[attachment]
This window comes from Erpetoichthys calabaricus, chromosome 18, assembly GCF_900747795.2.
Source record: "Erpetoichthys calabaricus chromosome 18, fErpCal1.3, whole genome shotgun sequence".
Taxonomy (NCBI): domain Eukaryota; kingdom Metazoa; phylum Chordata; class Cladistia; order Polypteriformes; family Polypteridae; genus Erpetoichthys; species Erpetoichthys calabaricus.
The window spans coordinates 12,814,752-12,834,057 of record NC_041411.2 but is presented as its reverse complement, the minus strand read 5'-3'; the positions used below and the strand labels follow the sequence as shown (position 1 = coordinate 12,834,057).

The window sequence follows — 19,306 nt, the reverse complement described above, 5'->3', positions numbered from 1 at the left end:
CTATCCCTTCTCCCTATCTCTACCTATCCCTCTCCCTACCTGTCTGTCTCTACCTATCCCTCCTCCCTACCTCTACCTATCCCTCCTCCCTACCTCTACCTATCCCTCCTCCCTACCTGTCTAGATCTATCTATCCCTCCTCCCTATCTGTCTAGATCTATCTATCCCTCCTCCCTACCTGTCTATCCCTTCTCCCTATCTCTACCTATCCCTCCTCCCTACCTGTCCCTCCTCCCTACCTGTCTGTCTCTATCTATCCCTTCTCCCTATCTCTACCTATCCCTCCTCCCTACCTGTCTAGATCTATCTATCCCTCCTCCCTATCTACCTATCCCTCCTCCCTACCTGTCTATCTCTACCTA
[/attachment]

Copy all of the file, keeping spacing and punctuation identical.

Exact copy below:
This window comes from Erpetoichthys calabaricus, chromosome 18, assembly GCF_900747795.2.
Source record: "Erpetoichthys calabaricus chromosome 18, fErpCal1.3, whole genome shotgun sequence".
Taxonomy (NCBI): domain Eukaryota; kingdom Metazoa; phylum Chordata; class Cladistia; order Polypteriformes; family Polypteridae; genus Erpetoichthys; species Erpetoichthys calabaricus.
The window spans coordinates 12,814,752-12,834,057 of record NC_041411.2 but is presented as its reverse complement, the minus strand read 5'-3'; the positions used below and the strand labels follow the sequence as shown (position 1 = coordinate 12,834,057).

The window sequence follows — 19,306 nt, the reverse complement described above, 5'->3', positions numbered from 1 at the left end:
CTATCCCTTCTCCCTATCTCTACCTATCCCTCTCCCTACCTGTCTGTCTCTACCTATCCCTCCTCCCTACCTCTACCTATCCCTCCTCCCTACCTCTACCTATCCCTCCTCCCTACCTGTCTAGATCTATCTATCCCTCCTCCCTATCTGTCTAGATCTATCTATCCCTCCTCCCTACCTGTCTATCCCTTCTCCCTATCTCTACCTATCCCTCCTCCCTACCTGTCCCTCCTCCCTACCTGTCTGTCTCTATCTATCCCTTCTCCCTATCTCTACCTATCCCTCCTCCCTACCTGTCTAGATCTATCTATCCCTCCTCCCTATCTACCTATCCCTCCTCCCTACCTGTCTATCTCTACCTA